Re: importing/transferring/sharing historical records between services? #general


Lee Jaffe
 

The best answer to my question came privately and I wanted to share the gist of it as part of this thread.  The suggestion was to use the citation feature of whatever system you are using to document (and when possible) link to the source of any "external" record you want to append to a member of your tree.  In other words, I find a manifest in FamilySearch and am unable to retrieve the record through the site where I maintain my family tree.  I use FamilySearch's download option to capture a copy of the manifest record to my computer, then upload it as a photo to my tree.  I would then need to create a new "event" (in MyHeritage terms) for each family member on the manifest, including all the details, attach the photo to the new event, and add a citation to the FamilySearch location – including the URL – that would allow me to retrace my steps. 

It's a cumbersome process, especially compared to the relative ease of adding a record discovered through the service where you keep your tree.  As most of your know, when you choose to link a record to someone in your tree, the system automatically (but not infallibly) fills in the information for you and creates a citation to the document/record.   I was hoping for a bit of magic that might relieve me of a few of the extra steps needed when the document/record is discovered elsewhere.  But I appreciate the pointer to the "citation" feature as a critical piece of building a reliable tree and documenting your sources.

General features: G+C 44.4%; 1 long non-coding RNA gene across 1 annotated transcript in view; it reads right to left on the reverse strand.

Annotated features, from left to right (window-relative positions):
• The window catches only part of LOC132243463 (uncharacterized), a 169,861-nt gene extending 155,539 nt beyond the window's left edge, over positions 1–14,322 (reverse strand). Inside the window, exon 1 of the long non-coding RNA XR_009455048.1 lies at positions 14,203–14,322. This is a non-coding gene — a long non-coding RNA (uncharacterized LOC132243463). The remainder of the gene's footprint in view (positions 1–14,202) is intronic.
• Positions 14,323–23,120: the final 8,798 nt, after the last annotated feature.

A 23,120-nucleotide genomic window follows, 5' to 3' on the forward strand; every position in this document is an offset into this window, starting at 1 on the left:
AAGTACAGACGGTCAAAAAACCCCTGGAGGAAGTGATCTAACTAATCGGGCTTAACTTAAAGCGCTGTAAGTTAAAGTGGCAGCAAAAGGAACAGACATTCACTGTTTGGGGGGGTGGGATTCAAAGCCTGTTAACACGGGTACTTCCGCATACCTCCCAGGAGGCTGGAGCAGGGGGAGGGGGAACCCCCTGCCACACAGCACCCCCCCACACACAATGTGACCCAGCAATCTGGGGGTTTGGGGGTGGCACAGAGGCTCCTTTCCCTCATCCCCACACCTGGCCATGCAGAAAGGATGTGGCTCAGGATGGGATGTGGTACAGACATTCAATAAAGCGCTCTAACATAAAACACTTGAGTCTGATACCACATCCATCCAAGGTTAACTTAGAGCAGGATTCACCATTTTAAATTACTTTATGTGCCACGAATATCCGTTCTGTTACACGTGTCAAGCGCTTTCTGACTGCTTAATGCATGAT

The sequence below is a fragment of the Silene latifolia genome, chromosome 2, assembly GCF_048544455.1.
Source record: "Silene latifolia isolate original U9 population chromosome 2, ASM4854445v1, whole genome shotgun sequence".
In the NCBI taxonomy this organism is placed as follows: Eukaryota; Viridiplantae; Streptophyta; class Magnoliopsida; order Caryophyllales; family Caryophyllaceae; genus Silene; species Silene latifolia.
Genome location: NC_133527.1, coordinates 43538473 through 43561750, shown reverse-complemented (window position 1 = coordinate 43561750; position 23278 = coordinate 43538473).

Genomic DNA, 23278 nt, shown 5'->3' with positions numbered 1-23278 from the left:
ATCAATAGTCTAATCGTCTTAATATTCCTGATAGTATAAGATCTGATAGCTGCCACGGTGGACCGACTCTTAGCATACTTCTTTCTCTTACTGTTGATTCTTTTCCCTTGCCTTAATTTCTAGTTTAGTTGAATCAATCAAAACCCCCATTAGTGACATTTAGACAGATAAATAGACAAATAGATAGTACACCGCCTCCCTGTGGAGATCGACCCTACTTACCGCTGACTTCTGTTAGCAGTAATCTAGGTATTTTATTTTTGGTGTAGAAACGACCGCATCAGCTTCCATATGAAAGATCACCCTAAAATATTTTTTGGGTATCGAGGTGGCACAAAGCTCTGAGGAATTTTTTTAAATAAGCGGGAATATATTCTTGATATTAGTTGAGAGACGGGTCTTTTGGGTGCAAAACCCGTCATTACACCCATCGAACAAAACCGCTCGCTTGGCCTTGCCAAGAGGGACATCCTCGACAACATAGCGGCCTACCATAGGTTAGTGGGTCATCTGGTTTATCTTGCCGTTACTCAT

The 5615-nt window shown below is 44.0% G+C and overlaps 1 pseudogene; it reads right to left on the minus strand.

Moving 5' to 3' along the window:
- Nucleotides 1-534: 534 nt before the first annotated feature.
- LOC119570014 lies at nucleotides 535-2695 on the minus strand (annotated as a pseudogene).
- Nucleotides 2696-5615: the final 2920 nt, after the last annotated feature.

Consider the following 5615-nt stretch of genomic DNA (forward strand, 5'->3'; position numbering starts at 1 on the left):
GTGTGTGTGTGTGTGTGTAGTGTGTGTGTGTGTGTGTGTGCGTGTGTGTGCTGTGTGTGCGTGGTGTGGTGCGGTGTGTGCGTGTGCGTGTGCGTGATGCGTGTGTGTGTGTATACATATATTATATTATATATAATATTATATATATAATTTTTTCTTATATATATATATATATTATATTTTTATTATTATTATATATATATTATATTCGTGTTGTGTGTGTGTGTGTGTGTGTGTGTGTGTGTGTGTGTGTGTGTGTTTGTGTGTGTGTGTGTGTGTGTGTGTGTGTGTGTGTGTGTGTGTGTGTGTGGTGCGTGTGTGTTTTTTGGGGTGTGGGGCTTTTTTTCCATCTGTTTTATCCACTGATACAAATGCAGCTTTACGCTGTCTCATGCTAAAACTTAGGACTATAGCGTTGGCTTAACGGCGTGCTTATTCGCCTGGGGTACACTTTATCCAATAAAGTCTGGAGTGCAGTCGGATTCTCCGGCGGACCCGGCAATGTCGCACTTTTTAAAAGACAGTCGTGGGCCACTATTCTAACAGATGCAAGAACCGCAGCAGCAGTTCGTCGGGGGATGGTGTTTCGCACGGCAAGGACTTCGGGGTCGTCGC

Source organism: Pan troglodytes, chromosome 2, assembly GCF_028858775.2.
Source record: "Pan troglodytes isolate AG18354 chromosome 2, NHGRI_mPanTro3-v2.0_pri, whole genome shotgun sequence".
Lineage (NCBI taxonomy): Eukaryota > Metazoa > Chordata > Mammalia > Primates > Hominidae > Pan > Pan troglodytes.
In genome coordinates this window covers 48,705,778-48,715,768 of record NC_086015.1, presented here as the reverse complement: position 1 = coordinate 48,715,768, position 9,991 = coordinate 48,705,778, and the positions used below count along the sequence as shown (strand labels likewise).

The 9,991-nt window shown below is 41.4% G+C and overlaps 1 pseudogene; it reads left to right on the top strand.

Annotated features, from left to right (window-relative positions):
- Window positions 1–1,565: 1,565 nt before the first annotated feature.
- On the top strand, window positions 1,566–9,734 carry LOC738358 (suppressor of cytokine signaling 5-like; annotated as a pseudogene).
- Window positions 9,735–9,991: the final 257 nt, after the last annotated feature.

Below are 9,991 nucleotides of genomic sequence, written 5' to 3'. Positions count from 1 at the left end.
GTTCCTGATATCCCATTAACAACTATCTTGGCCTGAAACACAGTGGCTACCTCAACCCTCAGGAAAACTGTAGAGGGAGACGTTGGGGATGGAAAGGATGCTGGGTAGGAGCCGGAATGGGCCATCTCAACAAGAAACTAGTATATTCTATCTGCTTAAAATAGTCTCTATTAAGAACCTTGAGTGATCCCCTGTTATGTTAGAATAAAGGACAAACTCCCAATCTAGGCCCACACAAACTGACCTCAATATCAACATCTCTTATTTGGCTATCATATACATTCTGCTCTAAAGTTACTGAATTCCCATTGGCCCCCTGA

As to the copyright issue raised, I admit I hadn't considered that in my question or in my practice.  There is a difference between linking a document to my tree within a site and essentially republishing an image you copied from somewhere else.   I guess I'd assumed that public records such as manifest, draft registration and census images managed by the National Archives or other US agencies were in the public domain regardless of where you find them.  There are other sources – Google Maps and FindAGrave, come readily to mind – where the content is clearly covered by copyright.  I'll leave it to others who have studied these issues to sort out where the scrimmage line is.  But please do it in another thread.

Lee Jaffe

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